All that being said -- all those differences you can point to -- I still wonder how much this thing about generations is really a myth, a rubric we impose with some violence on the actual observed data. If you look at it on the level of individual stories and books, does it really hold up? There are stories I write that I like to think I could easily have sold to Orbit, or even to John W. Campbell's Astounding. Does it really make sense to make a divide and put Maureen McHugh's, John Kessel's, Bruce Sterling's recent stories on one side, and Charlie Finlay's, M. Rickert's, and Charlie Stross's stories on another? Are there not Kelly Link stories you could take back in time and publish it as Shirley Jackson's, or Ted Chiang stories you could publish as Ted Sturgeon's? Would Strange Horizons not publish "All Mimsy Were the Borogroves" in a minute, and wouldn't everyone call it slipstream? Do we just enchant ourselves with the myth of generations? (It is, of course, a very postmodern question...)


Well personally, thirty years ago I was nine, and while I was avidly devouring Taran Wanderer and The Dark is Rising then, I think I can safely say I am more passionate now. I wasn't at Worldcon or Wiscon when I was nine, so I don't know how passionate it was, but among the writers I hang out with there is certainly no lack of passion!

I think a lot depends on what you mean by "the genre". There are fewer Hugo voters, but that's probably because SF has become more diffuse. A vastly smaller percentage of people who like to read stories about time travel and robots and vampires and wizards go to -- or have heard of -- Worldcon, than in 1979, not to mention 1959; partly because there are a vastly larger number of such people than there were in 1979 or 1959. And of the people who do go to Worldcon, probably a larger proportion are there today for the filking, or the costumes, or the panels on Buffy.

This is what happens, you know, when the walls of the ghetto fall. More twelve-year-olds are currently reading Twilight than readers of any age have ever read Dune... and even more read Harry Potter. Literary readers no longer blink at something like The Time Traveler's Wife or The Brief and Wondrous Life of Oscar Wao. And that's not even to talk about comics or the movies or TV! We, the people who go to Worldcon, no longer have a lock on the themes or the tropes or the subject matter that we love. I think that's mostly something to celebrate.

As for the quality of the Hugos -- I think voters always voted for their favorite works; the works you're thinking of only became acknowledged masterpieces afterwards. And I think just as many masterpieces are winning today as ever. I think Jonathan Strange and Mr. Norrel is a better book than Dune or The Gods Themselves (never mind Gateway or They'd Rather Be Right). I will put any Ted Chiang or Kelly Link story up against any Heinlein or Niven story from back in the day.


I expect everyone has changed.

Certainly, to return to the topic of what distinguishes "my generation", there are some events and trends of history that are so dramatic that you can ignore them only by the most resolute effort, or by writing ironic retro. One is Moore's Law, and the internet. The dramatic expansion of computing power makes most depictions of robots and computers in classic SF seem silly (and leads to the constant question, "wouldn't they just Google it?"). A corrolary is that a lot of today's SF writers actually worked in the computer industry, rather than in physics or chemistry the way the golden age SF writers did, and thus computers no longer act as a source of handwavy magic. Another unignorable: the dramatic retrenchment of the space program. Another is advances in genetics, medicine, and cybernetics. Putting those together makes the notion of a Star Trek universe -- in which people in plain old human bodies, living plain old human lifespans, using plain old human intelligence, whose computers act just like helpful bodiless human voices, are zipping around the galaxy at faster-than-light speeds -- begin to seem insupportably absurd.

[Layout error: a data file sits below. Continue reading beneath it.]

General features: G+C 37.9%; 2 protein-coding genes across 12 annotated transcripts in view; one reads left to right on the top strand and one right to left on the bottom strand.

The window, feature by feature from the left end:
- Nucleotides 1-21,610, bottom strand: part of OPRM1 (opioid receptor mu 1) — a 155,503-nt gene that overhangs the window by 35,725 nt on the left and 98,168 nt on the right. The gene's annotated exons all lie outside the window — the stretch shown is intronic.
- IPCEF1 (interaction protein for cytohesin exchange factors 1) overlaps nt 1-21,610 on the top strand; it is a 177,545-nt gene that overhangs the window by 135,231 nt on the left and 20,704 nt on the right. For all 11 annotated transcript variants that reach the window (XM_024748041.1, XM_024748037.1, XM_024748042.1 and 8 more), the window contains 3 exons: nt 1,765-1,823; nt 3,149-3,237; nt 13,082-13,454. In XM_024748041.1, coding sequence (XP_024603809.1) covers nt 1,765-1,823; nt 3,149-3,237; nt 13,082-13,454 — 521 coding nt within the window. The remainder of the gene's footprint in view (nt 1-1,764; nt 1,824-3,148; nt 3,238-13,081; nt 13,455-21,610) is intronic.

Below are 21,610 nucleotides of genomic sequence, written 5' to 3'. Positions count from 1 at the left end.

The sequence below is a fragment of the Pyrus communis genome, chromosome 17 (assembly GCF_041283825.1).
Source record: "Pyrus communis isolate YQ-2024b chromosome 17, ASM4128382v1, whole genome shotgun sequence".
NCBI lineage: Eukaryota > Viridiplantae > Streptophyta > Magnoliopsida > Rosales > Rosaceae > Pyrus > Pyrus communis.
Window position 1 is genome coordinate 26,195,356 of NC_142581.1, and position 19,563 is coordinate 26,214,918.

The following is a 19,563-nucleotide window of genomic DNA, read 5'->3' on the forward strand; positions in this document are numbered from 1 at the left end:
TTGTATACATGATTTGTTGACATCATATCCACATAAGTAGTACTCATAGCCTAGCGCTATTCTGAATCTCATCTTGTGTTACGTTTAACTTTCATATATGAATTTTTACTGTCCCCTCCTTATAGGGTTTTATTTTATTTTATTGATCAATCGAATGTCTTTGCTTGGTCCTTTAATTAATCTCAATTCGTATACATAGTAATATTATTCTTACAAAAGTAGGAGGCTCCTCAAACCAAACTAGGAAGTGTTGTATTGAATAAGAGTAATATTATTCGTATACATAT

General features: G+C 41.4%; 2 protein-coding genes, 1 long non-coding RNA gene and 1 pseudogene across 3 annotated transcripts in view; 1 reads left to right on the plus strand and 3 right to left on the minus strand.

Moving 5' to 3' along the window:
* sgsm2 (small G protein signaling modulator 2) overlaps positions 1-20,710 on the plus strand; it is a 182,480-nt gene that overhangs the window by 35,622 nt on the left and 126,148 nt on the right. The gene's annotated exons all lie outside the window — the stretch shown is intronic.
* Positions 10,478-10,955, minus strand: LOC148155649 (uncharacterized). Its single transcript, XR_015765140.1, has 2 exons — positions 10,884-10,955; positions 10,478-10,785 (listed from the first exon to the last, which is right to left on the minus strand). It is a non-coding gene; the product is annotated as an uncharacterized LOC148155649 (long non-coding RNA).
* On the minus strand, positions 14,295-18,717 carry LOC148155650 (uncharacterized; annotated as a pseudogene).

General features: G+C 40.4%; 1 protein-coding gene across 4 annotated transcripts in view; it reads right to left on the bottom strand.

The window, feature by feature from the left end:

From that you get, in terms of writers today, both people interested in posthumans, extropianism, the Singularity in various flavors, and also -- adding in the general sense of environmental foreboding about the health of our planet -- you get the Mundanes.

And then there are geopolitical changes - the end of the (previous) Cold War, the rise of asymmetrical warfare, the rise of Asia as a commercial power, and at the moment the financial crisis.

We have a tendency always to project whatever's happening now into our futures, so our reactions to these events will be just what make our fiction seem quaint in thirty years. Nonetheless, we should wrestle with them, because it makes our stories alive, in contrast to the only other alternative, which is to not engage with what's going on now, and write based on the stories of the past. It's better to be condemned to being dated eventually, than to being dated even before you start.


Artistically I think SF is going like gangbusters -- and spilling over its boundaries out into the world. I could fill up several pages with recent writers I like: Kelly Link, Ted Chiang, Christopher Barzak, Theodora Goss, Meghan McCarron, Haddayr Copley-Woods, Greg van Eekhout, Hal Duncan, Christopher Rowe, David Moles, M. Rickert, C. C. Finlay, Michael Chabon, Aimee Bender, George Saunders, Jonathan Lethem, Alice Kim, Doug Lain, Margo Lanagan, Paul Park, … (I'm not sure where the borders of "younger generation" are...!)


What an interesting question! I only wish I knew how to answer it in a more sophisticated fashion. I can only say "all of them" -- to say more would require some kind of mental model of "Japanese readers' specifically Japanese reactions to my work", and I am lacking utterly in the tools to build this model -- I think the Japanese readers will have to supply that!


Well, my first collection, The Ant King and Other Stories, just came out last year.

I am now working on a novel set 600,000 years in the future, in a galaxy sparsely populated by declining posthuman civilizations, about a very durable, somewhat depressed, half-a-million year old polymorphic Interpreter in the midst of a revolution, inspired by insurgent paramilitary clowns, on a planet with a trillion people, who have multiple bodies each, two genders which are different than ours (instead of constructing gender, as we do, around "hard" vs. "soft", their genders are "fast" vs. "slow"), and an economy based on pride and birth order. It's influenced by Jared Diamond, Charles Dickens, Alfred Bester, and Samuel Delany, and it's called Resilience.